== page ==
typodupeerror

## Comment: IoT in a nutshell: (Score 1)124124

The only people who care about the internet of things are the people trying to tell us how awesome the internet of things will be.''

And telling us what backward, mouth-beathing Luddites everyone is who isn't racing to jump on the IoT fanboi bandwagon are.

## Comment: Re:Don't worry, they'll try again (Score 1)229229

Well, seeing as how the soon-to-be-former Disney IT folks were being forced to train their replacements, Disney had to know they were in a bad situation. Imagine the fix Disney would have been in had everyone told them to stuff their 2-3 month's salary bribes^Wseverance and boxed up their personal items after that initial meeting and there'd had been no knowledge transfer? One can only hope that someday, somewhere an IT team will band together and tell their employers to keep their paltry severance and walk out the door. (And, hopefully, straight to the press.)

## Comment: Re:Such a nice, sugary story.... (Score 3, Interesting)614614

I've trained my replacement before. Or I should say I trained my replacements before. My sysadmin job was sliced and diced to be done by multiple "teams". User account management? Separate team. Storage? Separate team. Backups? Separate team. You get the picture. Another admin and I conducted more than one online training session for each of these teams and those were followed up by two (count 'em!) in-person visits by several members of each of the teams. After my end date came around, the outsourcing company hired me on as a contractor (at about the same as I was making but I actually made out pretty well since the contract work was entirely remote and I had zero transporation costs). For the better part of four years I was still doing most of the work that was supposed to have been farmed out to these teams. Everything these teams were supposed to be doing was taking 2-3 times longer as tasks would sit and sit and sit in the queue until some manager got me involved. It was rather pathetic. Cost savings? Where? Well, I guess my previous employer didn't have to pay out my bonus anymore and I wasn't taking paid vacation time.

## Comment: IT skills are not anything that can be unionized? (Score 2)614614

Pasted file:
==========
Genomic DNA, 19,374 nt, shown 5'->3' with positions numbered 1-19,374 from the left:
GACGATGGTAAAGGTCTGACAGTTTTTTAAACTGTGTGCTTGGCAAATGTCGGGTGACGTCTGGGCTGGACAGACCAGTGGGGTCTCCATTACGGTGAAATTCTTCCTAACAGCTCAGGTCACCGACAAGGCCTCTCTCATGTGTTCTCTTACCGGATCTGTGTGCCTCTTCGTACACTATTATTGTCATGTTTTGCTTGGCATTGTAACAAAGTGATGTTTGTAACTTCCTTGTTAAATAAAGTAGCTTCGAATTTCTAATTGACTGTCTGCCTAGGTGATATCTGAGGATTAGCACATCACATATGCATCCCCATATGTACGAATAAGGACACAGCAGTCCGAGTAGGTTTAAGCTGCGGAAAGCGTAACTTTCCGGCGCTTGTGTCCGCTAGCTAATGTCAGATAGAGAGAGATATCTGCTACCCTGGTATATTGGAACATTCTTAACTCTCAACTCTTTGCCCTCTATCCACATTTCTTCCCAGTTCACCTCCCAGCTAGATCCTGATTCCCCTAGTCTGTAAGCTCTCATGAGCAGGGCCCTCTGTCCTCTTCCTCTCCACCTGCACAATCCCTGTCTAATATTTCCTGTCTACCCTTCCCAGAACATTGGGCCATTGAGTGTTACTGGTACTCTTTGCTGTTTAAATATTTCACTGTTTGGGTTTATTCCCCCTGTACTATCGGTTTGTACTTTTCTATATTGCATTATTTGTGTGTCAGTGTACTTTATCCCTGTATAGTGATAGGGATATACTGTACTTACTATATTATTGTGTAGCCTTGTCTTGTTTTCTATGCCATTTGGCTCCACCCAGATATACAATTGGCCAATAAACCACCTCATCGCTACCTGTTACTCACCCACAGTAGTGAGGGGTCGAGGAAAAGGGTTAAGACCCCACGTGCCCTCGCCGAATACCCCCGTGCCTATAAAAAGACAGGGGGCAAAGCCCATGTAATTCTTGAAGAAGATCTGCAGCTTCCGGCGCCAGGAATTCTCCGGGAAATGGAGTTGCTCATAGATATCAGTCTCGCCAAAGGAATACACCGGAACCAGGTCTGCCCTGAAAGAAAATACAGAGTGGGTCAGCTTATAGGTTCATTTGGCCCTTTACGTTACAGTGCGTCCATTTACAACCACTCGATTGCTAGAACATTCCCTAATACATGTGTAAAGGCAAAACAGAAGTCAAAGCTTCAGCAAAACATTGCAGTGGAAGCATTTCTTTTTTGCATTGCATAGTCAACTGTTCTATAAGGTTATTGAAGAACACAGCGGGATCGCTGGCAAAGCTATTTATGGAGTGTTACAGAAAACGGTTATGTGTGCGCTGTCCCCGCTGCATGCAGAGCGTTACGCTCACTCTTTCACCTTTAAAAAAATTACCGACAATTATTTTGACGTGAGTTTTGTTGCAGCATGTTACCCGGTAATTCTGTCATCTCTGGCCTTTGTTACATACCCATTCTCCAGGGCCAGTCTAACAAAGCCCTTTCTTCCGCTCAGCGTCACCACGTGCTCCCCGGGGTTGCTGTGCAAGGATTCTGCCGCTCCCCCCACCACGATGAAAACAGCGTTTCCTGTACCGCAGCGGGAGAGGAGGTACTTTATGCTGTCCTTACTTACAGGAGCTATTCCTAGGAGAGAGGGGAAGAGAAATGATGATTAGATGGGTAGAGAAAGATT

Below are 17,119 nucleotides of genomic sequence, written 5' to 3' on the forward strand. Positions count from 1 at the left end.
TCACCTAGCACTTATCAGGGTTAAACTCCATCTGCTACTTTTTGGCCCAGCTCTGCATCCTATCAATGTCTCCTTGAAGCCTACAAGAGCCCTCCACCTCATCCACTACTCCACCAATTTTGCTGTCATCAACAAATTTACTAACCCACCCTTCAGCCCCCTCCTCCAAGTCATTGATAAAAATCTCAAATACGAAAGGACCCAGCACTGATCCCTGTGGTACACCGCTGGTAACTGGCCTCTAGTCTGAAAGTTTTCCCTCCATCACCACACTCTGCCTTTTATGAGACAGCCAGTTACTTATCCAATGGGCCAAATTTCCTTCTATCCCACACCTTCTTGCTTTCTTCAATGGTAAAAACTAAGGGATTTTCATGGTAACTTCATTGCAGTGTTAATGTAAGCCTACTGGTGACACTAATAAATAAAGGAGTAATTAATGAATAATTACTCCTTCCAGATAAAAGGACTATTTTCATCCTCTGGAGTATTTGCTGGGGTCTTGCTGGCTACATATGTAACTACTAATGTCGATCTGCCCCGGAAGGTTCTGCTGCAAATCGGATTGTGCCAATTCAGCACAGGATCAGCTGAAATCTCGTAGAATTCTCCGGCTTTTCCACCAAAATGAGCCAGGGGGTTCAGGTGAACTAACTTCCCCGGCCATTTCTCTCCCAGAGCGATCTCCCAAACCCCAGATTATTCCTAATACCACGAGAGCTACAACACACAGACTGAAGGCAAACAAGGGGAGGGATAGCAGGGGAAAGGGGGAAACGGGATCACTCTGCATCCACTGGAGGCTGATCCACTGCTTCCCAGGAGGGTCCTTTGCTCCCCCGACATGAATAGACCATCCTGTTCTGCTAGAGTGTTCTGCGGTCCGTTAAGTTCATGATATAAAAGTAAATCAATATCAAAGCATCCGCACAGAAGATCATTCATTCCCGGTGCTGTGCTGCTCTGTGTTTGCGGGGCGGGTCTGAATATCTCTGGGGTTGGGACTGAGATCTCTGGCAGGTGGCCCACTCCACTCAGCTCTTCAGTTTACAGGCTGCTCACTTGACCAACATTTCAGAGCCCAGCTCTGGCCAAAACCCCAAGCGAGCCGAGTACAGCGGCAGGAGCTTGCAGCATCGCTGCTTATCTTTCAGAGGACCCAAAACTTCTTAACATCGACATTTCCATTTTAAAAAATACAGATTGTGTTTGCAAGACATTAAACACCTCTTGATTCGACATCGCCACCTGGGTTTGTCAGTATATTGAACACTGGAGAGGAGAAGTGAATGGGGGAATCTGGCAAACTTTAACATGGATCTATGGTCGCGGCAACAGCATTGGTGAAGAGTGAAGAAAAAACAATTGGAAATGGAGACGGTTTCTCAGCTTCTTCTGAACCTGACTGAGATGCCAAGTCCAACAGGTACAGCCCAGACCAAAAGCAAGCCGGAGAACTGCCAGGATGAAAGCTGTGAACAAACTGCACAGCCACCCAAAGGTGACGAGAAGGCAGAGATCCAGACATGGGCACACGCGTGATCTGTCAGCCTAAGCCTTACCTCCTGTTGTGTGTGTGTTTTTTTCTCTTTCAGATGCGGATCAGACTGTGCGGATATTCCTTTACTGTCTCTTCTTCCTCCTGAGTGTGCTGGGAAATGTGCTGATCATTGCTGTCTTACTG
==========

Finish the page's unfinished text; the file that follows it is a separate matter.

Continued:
I worked for a major aerospace company back in the early '80s and at least part of the IT operation there was unionized. So it can happen or at least it could before money equaled speech.

## Comment: Re:Such a nice, sugary story.... (Score 4, Insightful)614614

In 2009 Bill Gates sat before the US congress, and explained that the tech industry was suffering from huge shortages, and desperately needed more foreign guest workers. At the same time, Microsoft was laying off thousands of US workers.''

And, no doubt, not a single one of those simpleminded Congresscritters called him out on the hypocricy.

## Comment: Probably for the best... (Score 1)156156

\begin{snark}

If we're unable to reproduce and dying off from testicular cancer, there will be less pressure on the food supply that will be dwindling as the pesticides kill off the bee population and the plant pollenation function they perform. The humans that are left can do that pollenation by hand when the bees are all gone.

See... it's all good!

\end{snark}

## Comment: As little as 32MB? (Score 1)227227

I can recall when an entire Linux -- not "pared down" -- ran in "as little as" 16MB. (No X Windows; server only.) It was the Anaconda installer that forced me to upgrade systems to 32MB. (At least temporarily; after getting Linux installed I could pull out that extra memory.) Of course, this was a "few" years ago. Nowadays, I have more memory than that in my old Laserjet. What's limiting these devices to have only 32MB? Power?

## Comment: Ooh! A letter of apology! (Score 1)8282

Try taking that with you to the bank when you try applying for a loan after your credit has been trashed by an identity thief. See how far along the loan approval process that letter gets you.

WTF are you supposed to do with a damned letter? Feel all warm and fuzzy that they care?

## Comment: That's it? (Score 1)496496

I knew the answer to that one in grade school. I hope that successfully answering that question is not a major factor in getting hired there.

## Comment: Besides the usual car/house keys... (Score 1)278278

...I have a key to an old Sun 6-drive desktop disk enclosure on my keychain though I'm not sure why. (I do still use two of those boxes but I haven't needed to get inside them for a few years.) It just seems like I won't lose it if I keep it with the rest of my keys.

## Comment: Predictable response, really (Score 1)612612

A bunch of CEOs and their deep-pocketed investors want to increase their profits by driving down the cost of labor and want to do that by bringing in (basically) lower-wage indentured servants.

Call me when there's some real news on this front.

## Comment: Re:CareerBuilder AND Monster are Job Spammers (Score 1)227227

IF THE JOB DOES NOT CONSIST MOSTLY OF DOING MATH AND REQUIRE THE WORKER TO BE LICENSED BY THE STATE, IT IS WRONG TO TITLE IT "ENGINEER!"''

You forgot the people who actually drive trains. An old friend of mine is that kind of engineer.

The argument over who should be called an "engineer" has been going on since the '70s. At least. It's only gotten worse over those 40+ years. Lately, it seems to be the job-title-enhancer of choice by employers who aren't willing to offer a higher salary. "Maybe they'll like a fancier title... We'll call them an engineer."

"Silent gratitude isn't very much use to anyone." -- G. B. Stearn

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